After earning multimillion dollar revenues while being an authorised preferred treatment for Covid-19, the US Food and Drug Administration (FDA) has granted a full approval to Pfizer’s oral antiviral Paxlovid (nirmatrelvir + ritonavir). The label is specified for the treatment of “mild-to-moderate Covid-19 in adults who are at high risk for progression to severe COVID-19, including hospitalisation or death.”
This decision makes Paxlovid the first oral antiviral pill, and the fourth drug approved overall, to treat Covid-19 in adults. It follows a March 2023 FDA Advisory Committee meeting where panelists voted 16-1 in favour of the drug’s approval.
The FDA first granted the drug under an emergency use authorisation (EUA) during the pandemic in December 2021. This allowed pharmacists to prescribe the treatment for mild-to-moderate Covid-19 in adults and children ages 12 years and above at high risk for disease progression. Pfizer’s antiviral pill involves a twice-daily three-pill antiviral regimen for five days.
However, upon Paxlovid’s widespread use, some patients reached full recovery from Covid-19 only to test positive again or have a relapse in symptoms within a few days or weeks. This phenomenon was coined Paxlovid rebound. However, other studies found that the relapse in symptoms occurs in patients independent of Paxlovid use. In response to the approval news, some pointed concerns about long-term safety.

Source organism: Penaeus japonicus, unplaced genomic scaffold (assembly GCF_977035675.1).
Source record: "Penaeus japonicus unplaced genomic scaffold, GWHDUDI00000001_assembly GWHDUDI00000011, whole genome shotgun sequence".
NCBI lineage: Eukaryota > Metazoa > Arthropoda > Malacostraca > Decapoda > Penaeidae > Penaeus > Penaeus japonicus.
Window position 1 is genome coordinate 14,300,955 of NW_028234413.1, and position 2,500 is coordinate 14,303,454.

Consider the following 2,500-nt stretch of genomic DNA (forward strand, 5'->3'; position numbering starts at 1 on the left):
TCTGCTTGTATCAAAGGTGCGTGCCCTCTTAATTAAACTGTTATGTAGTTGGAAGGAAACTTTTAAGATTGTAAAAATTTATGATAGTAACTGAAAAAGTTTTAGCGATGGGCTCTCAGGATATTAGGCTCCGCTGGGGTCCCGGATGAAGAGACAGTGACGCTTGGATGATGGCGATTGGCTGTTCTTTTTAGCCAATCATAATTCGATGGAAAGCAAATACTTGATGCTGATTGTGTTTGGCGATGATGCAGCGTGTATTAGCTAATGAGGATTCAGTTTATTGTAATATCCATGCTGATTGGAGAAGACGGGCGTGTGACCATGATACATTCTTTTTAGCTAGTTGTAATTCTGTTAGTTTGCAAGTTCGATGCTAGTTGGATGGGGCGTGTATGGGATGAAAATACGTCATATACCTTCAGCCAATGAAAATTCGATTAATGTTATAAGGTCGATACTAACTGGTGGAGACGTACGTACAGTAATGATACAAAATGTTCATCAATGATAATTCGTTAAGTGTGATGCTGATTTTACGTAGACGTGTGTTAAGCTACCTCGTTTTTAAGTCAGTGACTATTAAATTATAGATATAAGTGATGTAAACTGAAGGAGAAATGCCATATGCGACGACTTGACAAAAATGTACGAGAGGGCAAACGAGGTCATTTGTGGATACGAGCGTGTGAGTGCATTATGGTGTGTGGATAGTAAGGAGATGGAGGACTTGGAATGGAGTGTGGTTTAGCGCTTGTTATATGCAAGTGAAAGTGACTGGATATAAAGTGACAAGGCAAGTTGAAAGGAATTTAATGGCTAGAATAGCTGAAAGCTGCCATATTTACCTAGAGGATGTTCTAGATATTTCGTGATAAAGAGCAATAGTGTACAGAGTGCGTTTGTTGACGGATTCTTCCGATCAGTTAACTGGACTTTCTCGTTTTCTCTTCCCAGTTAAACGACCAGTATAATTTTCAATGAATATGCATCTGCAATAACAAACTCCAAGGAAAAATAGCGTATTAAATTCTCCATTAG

Paxlovid’s approval was based on results from the Phase III EPIC-HR clinical trial (NCT04960202). The results demonstrated that, when compared to placebo, Paxlovid significantly reduced the number of participants with Covid-19-related hospitalisations or deaths during 28 days of follow-up. Paxlovid’s most common side effect is diarrhoea.
Since the end of the Covid-19 emergency on 11 May, questions remain surrounding the coverage of Covid-19 drugs such as Paxlovid. Initially, during the pandemic, the Centers for Medicare and Medicaid Services included Paxlovid in a temporary New Covid-19 Treatments Add-On Payment (NCTAP) scheme. However, this scheme also ended on 11 May.
Director for the FDA’s Center for Drug Evaluation and Research, Dr. Patrizia Cavazzoni said, “Today’s approval demonstrates that Paxlovid has met the agency’s rigorous standards for safety and effectiveness, and that it remains an important treatment option for people at high risk for progression to severe COVID-19, including those with prior immunity.”